Publications by authors named "Sylvia K Plevritis"

100 Publications

Evaluation of the Benefits and Harms of Lung Cancer Screening With Low-Dose Computed Tomography: Modeling Study for the US Preventive Services Task Force.

JAMA 2021 03;325(10):988-997

Department of Radiology, Massachusetts General Hospital, Boston.

Importance: The US Preventive Services Task Force (USPSTF) is updating its 2013 lung cancer screening guidelines, which recommend annual screening for adults aged 55 through 80 years who have a smoking history of at least 30 pack-years and currently smoke or have quit within the past 15 years.

Objective: To inform the USPSTF guidelines by estimating the benefits and harms associated with various low-dose computed tomography (LDCT) screening strategies.

Design, Setting, And Participants: Comparative simulation modeling with 4 lung cancer natural history models for individuals from the 1950 and 1960 US birth cohorts who were followed up from aged 45 through 90 years.

Exposures: Screening with varying starting ages, stopping ages, and screening frequency. Eligibility criteria based on age, cumulative pack-years, and years since quitting smoking (risk factor-based) or on age and individual lung cancer risk estimation using risk prediction models with varying eligibility thresholds (risk model-based). A total of 1092 LDCT screening strategies were modeled. Full uptake and adherence were assumed for all scenarios.

Main Outcomes And Measures: Estimated lung cancer deaths averted and life-years gained (benefits) compared with no screening. Estimated lifetime number of LDCT screenings, false-positive results, biopsies, overdiagnosed cases, and radiation-related lung cancer deaths (harms).

Results: Efficient screening programs estimated to yield the most benefits for a given number of screenings were identified. Most of the efficient risk factor-based strategies started screening at aged 50 or 55 years and stopped at aged 80 years. The 2013 USPSTF-recommended criteria were not among the efficient strategies for the 1960 US birth cohort. Annual strategies with a minimum criterion of 20 pack-years of smoking were efficient and, compared with the 2013 USPSTF-recommended criteria, were estimated to increase screening eligibility (20.6%-23.6% vs 14.1% of the population ever eligible), lung cancer deaths averted (469-558 per 100 000 vs 381 per 100 000), and life-years gained (6018-7596 per 100 000 vs 4882 per 100 000). However, these strategies were estimated to result in more false-positive test results (1.9-2.5 per person screened vs 1.9 per person screened with the USPSTF strategy), overdiagnosed lung cancer cases (83-94 per 100 000 vs 69 per 100 000), and radiation-related lung cancer deaths (29.0-42.5 per 100 000 vs 20.6 per 100 000). Risk model-based vs risk factor-based strategies were estimated to be associated with more benefits and fewer radiation-related deaths but more overdiagnosed cases.

Conclusions And Relevance: Microsimulation modeling studies suggested that LDCT screening for lung cancer compared with no screening may increase lung cancer deaths averted and life-years gained when optimally targeted and implemented. Screening individuals at aged 50 or 55 years through aged 80 years with 20 pack-years or more of smoking exposure was estimated to result in more benefits than the 2013 USPSTF-recommended criteria and less disparity in screening eligibility by sex and race/ethnicity.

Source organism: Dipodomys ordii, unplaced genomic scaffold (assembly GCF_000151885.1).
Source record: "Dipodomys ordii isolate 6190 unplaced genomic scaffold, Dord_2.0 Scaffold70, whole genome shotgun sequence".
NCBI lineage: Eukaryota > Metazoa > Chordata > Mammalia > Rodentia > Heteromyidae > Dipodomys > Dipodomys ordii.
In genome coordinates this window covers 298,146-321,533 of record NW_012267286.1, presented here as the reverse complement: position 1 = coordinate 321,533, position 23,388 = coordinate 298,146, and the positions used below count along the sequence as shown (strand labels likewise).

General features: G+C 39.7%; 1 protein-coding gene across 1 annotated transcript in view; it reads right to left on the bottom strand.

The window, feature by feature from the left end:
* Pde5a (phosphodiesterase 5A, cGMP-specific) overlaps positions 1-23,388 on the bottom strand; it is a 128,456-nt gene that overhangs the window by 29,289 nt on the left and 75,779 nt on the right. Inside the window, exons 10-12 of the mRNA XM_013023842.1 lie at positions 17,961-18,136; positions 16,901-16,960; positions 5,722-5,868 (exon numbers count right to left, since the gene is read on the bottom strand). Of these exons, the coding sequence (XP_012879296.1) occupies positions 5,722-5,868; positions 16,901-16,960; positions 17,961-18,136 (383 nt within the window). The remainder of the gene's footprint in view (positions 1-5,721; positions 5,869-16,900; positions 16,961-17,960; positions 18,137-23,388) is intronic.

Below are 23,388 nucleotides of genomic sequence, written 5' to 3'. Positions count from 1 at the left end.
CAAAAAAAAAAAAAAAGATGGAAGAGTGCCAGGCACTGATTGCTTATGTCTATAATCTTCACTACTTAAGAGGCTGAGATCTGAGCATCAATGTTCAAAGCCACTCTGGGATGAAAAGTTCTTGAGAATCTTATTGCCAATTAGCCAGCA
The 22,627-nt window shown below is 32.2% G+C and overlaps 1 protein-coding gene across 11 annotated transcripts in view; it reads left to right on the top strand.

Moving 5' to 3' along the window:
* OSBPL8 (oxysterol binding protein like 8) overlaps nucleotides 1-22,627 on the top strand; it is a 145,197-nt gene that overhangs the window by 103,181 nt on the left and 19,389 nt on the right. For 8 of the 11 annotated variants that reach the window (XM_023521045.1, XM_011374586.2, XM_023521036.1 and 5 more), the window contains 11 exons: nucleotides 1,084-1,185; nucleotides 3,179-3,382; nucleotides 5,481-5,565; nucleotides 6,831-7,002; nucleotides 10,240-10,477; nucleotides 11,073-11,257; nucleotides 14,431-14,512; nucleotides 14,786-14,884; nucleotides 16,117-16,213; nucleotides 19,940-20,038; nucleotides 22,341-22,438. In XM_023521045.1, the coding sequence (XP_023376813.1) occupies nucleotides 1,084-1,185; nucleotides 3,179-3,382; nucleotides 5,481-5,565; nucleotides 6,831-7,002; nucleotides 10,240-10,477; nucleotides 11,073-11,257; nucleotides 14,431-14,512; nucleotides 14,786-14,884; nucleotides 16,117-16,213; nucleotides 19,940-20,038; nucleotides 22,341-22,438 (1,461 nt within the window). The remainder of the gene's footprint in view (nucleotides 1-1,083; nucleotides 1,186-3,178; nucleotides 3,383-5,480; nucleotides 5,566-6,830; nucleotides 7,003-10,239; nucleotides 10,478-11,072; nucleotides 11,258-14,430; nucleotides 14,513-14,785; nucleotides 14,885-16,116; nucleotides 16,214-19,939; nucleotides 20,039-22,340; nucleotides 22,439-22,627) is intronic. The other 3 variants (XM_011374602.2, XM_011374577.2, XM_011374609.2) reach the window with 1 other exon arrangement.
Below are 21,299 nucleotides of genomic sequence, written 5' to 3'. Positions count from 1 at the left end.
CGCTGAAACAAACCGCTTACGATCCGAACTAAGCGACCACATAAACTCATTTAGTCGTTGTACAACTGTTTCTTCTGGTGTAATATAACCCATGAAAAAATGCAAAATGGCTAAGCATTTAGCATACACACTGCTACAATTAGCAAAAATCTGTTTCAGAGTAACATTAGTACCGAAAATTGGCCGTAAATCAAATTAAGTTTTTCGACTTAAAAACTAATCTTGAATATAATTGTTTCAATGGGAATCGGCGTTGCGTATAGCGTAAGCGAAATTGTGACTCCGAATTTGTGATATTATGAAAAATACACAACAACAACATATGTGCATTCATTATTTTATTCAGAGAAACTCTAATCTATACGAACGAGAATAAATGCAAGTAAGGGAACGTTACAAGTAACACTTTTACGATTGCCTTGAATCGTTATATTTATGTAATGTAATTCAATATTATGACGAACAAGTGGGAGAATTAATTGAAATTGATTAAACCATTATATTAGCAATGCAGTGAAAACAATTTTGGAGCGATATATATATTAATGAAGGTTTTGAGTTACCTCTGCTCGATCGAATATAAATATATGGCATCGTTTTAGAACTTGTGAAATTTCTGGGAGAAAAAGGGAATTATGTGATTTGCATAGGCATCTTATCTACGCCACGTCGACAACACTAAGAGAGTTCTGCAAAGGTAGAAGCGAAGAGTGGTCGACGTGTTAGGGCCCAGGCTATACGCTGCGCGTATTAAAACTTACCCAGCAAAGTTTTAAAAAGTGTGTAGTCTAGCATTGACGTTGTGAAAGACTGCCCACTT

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http://dx.doi.org/10.1001/jama.2021.1077DOI Listing
March 2021

Risk-Based lung cancer screening: A systematic review.

Lung Cancer 2020 09 12;147:154-186. Epub 2020 Jul 12.

Departments of Biomedical Data Science and of Radiology, Stanford University, Stanford, CA USA. Electronic address:

Lung cancer remains the leading cause of cancer related deaths worldwide. Lung cancer screening using low-dose computed tomography (LDCT) has been shown to reduce lung cancer specific mortality. In 2013, the United States Preventive Services Task Force (USPSTF) recommended annual lung cancer screening with LDCT for smokers aged between 55 years to 80 years, with at least 30 pack-years of smoking exposure that currently smoke or who have quit smoking within 15 years. Risk-based lung cancer screening is an alternative approach that defines screening eligibility based on the personal risk of individuals. Selection of individuals for lung cancer screening based on their personal lung cancer risk has been shown to improve the sensitivity and specificity associated with the eligibility criteria of the screening program as compared to the 2013 USPSTF criteria. Numerous risk prediction models have been developed to estimate the lung cancer risk of individuals incorporating sociodemographic, smoking, and clinical risk factors associated with lung cancer, including age, smoking history, sex, race/ethnicity, personal and family history of cancer, and history of emphysema and chronic obstructive pulmonary disease (COPD), among others. Some risk prediction models include biomarker information, such as germline mutations or protein-based biomarkers as independent risk predictors, in addition to clinical, smoking, and sociodemographic risk factors. While, the majority of lung cancer risk prediction models are suitable for selecting high-risk individuals for lung cancer screening, some risk models have been developed to predict the probability of malignancy of screen-detected solidary pulmonary nodules or to optimize the screening frequency of eligible individuals by incorporating past screening findings. In this systematic review, we provide an overview of existing risk prediction models and their applications to lung cancer screening. We discuss potential strengths and limitations of lung cancer screening using risk prediction models and future research directions.
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http://dx.doi.org/10.1016/j.lungcan.2020.07.007DOI Listing